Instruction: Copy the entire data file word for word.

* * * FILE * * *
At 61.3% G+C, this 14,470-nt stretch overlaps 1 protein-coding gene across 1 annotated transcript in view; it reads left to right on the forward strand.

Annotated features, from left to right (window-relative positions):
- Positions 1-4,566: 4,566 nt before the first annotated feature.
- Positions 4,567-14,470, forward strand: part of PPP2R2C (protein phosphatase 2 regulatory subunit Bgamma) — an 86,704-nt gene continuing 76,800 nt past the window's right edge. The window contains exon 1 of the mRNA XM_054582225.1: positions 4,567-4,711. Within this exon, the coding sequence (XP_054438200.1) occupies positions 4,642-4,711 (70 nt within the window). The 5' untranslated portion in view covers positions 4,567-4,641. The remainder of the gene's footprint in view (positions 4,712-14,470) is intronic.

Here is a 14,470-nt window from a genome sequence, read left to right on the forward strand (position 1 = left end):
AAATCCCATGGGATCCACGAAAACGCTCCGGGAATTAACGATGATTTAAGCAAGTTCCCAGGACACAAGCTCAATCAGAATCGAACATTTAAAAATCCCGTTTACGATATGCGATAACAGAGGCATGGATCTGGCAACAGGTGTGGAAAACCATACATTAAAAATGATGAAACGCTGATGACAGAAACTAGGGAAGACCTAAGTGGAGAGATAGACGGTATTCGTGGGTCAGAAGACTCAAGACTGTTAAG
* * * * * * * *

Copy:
At 61.3% G+C, this 14,470-nt stretch overlaps 1 protein-coding gene across 1 annotated transcript in view; it reads left to right on the forward strand.

Annotated features, from left to right (window-relative positions):
- Positions 1-4,566: 4,566 nt before the first annotated feature.
- Positions 4,567-14,470, forward strand: part of PPP2R2C (protein phosphatase 2 regulatory subunit Bgamma) — an 86,704-nt gene continuing 76,800 nt past the window's right edge. The window contains exon 1 of the mRNA XM_054582225.1: positions 4,567-4,711. Within this exon, the coding sequence (XP_054438200.1) occupies positions 4,642-4,711 (70 nt within the window). The 5' untranslated portion in view covers positions 4,567-4,641. The remainder of the gene's footprint in view (positions 4,712-14,470) is intronic.

Here is a 14,470-nt window from a genome sequence, read left to right on the forward strand (position 1 = left end):
AAATCCCATGGGATCCACGAAAACGCTCCGGGAATTAACGATGATTTAAGCAAGTTCCCAGGACACAAGCTCAATCAGAATCGAACATTTAAAAATCCCGTTTACGATATGCGATAACAGAGGCATGGATCTGGCAACAGGTGTGGAAAACCATACATTAAAAATGATGAAACGCTGATGACAGAAACTAGGGAAGACCTAAGTGGAGAGATAGACGGTATTCGTGGGTCAGAAGACTCAAGACTGTTAAG